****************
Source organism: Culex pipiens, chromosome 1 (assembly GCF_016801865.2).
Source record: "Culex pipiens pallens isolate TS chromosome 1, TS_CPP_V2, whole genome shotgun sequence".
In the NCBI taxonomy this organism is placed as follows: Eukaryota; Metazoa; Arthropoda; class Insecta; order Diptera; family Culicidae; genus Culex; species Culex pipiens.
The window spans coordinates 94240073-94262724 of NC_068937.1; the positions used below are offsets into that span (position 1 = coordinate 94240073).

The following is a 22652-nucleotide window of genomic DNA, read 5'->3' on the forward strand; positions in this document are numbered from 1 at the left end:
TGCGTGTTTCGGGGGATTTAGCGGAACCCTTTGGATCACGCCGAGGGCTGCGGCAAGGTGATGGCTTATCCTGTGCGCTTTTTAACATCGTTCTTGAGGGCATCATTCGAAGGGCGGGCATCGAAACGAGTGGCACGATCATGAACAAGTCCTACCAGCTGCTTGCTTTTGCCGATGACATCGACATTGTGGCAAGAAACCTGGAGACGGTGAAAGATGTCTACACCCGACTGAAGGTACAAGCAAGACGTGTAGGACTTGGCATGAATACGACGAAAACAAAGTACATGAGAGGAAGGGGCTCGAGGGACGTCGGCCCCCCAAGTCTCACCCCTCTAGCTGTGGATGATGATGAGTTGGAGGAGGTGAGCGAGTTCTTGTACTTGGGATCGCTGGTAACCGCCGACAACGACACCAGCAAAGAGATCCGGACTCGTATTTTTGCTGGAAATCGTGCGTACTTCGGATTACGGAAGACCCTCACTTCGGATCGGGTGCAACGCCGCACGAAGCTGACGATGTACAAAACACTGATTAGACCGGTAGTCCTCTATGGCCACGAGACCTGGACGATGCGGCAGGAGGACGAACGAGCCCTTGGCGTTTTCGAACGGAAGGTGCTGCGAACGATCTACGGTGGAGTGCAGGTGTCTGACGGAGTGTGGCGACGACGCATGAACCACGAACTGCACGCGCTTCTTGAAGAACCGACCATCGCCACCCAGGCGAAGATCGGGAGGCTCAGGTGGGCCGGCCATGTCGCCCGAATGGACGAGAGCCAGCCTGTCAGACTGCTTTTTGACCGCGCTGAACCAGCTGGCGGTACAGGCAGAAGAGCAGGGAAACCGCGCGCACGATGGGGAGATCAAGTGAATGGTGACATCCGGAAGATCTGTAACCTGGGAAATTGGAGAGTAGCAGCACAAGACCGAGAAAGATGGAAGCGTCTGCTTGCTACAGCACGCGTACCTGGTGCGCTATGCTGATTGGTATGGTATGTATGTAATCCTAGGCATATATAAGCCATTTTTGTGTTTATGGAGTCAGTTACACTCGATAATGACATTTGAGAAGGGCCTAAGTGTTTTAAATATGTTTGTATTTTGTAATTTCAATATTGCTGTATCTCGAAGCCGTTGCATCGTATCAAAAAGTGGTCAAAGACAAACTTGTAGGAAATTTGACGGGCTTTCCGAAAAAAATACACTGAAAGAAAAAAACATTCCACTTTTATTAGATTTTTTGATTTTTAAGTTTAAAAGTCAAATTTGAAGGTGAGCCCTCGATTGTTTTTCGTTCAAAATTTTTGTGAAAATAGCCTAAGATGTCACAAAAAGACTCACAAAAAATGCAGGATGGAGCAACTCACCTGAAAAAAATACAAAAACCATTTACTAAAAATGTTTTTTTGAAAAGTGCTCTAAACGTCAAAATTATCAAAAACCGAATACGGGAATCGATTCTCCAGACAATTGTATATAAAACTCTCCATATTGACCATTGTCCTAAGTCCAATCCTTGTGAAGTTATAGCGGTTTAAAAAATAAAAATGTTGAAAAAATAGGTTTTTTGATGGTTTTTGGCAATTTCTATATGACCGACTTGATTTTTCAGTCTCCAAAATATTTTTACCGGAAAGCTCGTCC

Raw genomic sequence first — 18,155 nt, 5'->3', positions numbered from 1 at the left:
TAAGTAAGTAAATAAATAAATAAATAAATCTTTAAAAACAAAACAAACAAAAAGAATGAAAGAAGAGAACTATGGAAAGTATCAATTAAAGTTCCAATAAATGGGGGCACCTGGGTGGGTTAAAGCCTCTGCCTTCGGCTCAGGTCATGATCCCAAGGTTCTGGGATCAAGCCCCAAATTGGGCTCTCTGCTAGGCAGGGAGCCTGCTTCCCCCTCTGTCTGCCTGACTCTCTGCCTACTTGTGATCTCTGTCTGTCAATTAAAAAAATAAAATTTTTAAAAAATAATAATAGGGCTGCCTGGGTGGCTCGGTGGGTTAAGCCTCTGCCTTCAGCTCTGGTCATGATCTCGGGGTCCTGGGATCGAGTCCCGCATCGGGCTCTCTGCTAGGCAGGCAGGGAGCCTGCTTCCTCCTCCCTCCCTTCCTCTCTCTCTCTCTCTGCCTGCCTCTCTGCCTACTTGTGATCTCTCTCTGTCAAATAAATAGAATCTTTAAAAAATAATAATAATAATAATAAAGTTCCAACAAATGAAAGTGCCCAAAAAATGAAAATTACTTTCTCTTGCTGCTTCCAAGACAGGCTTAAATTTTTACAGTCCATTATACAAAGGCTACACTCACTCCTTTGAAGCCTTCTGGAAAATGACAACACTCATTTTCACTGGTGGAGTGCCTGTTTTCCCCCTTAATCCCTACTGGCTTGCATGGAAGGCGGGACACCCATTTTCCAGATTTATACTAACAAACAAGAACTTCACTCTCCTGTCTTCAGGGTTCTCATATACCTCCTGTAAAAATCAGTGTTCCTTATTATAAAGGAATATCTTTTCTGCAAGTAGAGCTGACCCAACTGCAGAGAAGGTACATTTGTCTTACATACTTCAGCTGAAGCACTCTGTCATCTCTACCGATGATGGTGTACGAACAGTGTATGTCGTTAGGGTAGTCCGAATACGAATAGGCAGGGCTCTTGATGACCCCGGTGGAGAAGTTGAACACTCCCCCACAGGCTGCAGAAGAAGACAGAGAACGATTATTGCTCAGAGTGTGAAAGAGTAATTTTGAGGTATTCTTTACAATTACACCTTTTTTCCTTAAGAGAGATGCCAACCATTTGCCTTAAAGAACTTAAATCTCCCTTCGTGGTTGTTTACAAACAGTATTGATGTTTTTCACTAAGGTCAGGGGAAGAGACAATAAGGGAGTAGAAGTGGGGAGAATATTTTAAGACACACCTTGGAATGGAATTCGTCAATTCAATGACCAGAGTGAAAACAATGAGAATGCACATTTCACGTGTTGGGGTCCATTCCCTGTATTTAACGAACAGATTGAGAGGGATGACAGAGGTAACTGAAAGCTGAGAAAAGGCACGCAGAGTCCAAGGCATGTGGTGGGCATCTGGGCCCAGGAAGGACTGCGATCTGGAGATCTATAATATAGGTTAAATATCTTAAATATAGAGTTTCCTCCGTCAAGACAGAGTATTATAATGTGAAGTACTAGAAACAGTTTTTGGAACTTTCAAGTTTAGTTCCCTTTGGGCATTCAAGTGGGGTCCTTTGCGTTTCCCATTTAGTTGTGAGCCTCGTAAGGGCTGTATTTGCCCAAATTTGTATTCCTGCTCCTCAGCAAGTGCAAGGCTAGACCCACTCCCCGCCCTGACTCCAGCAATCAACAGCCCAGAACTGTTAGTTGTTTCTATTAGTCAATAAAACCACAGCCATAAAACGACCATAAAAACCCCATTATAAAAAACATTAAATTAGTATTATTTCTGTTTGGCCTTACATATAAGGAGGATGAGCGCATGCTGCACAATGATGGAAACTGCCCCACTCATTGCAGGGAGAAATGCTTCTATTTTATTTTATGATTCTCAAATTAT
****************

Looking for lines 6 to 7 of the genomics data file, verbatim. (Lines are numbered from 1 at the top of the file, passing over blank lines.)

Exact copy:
TGCGTGTTTCGGGGGATTTAGCGGAACCCTTTGGATCACGCCGAGGGCTGCGGCAAGGTGATGGCTTATCCTGTGCGCTTTTTAACATCGTTCTTGAGGGCATCATTCGAAGGGCGGGCATCGAAACGAGTGGCACGATCATGAACAAGTCCTACCAGCTGCTTGCTTTTGCCGATGACATCGACATTGTGGCAAGAAACCTGGAGACGGTGAAAGATGTCTACACCCGACTGAAGGTACAAGCAAGACGTGTAGGACTTGGCATGAATACGACGAAAACAAAGTACATGAGAGGAAGGGGCTCGAGGGACGTCGGCCCCCCAAGTCTCACCCCTCTAGCTGTGGATGATGATGAGTTGGAGGAGGTGAGCGAGTTCTTGTACTTGGGATCGCTGGTAACCGCCGACAACGACACCAGCAAAGAGATCCGGACTCGTATTTTTGCTGGAAATCGTGCGTACTTCGGATTACGGAAGACCCTCACTTCGGATCGGGTGCAACGCCGCACGAAGCTGACGATGTACAAAACACTGATTAGACCGGTAGTCCTCTATGGCCACGAGACCTGGACGATGCGGCAGGAGGACGAACGAGCCCTTGGCGTTTTCGAACGGAAGGTGCTGCGAACGATCTACGGTGGAGTGCAGGTGTCTGACGGAGTGTGGCGACGACGCATGAACCACGAACTGCACGCGCTTCTTGAAGAACCGACCATCGCCACCCAGGCGAAGATCGGGAGGCTCAGGTGGGCCGGCCATGTCGCCCGAATGGACGAGAGCCAGCCTGTCAGACTGCTTTTTGACCGCGCTGAACCAGCTGGCGGTACAGGCAGAAGAGCAGGGAAACCGCGCGCACGATGGGGAGATCAAGTGAATGGTGACATCCGGAAGATCTGTAACCTGGGAAATTGGAGAGTAGCAGCACAAGACCGAGAAAGATGGAAGCGTCTGCTTGCTACAGCACGCGTACCTGGTGCGCTATGCTGATTGGTATGGTATGTATGTAATCCTAGGCATATATAAGCCATTTTTGTGTTTATGGAGTCAGTTACACTCGATAATGACATTTGAGAAGGGCCTAAGTGTTTTAAATATGTTTGTATTTTGTAATTTCAATATTGCTGTATCTCGAAGCCGTTGCATCGTATCAAAAAGTGGTCAAAGACAAACTTGTAGGAAATTTGACGGGCTTTCCGAAAAAAATACACTGAAAGAAAAAAACATTCCACTTTTATTAGATTTTTTGATTTTTAAGTTTAAAAGTCAAATTTGAAGGTGAGCCCTCGATTGTTTTTCGTTCAAAATTTTTGTGAAAATAGCCTAAGATGTCACAAAAAGACTCACAAAAAATGCAGGATGGAGCAACTCACCTGAAAAAAATACAAAAACCATTTACTAAAAATGTTTTTTTGAAAAGTGCTCTAAACGTCAAAATTATCAAAAACCGAATACGGGAATCGATTCTCCAGACAATTGTATATAAAACTCTCCATATTGACCATTGTCCTAAGTCCAATCCTTGTGAAGTTATAGCGGTTTAAAAAATAAAAATGTTGAAAAAATAGGTTTTTTGATGGTTTTTGGCAATTTCTATATGACCGACTTGATTTTTCAGTCTCCAAAATATTTTTACCGGAAAGCTCGTCC

Raw genomic sequence first — 18,155 nt, 5'->3', positions numbered from 1 at the left: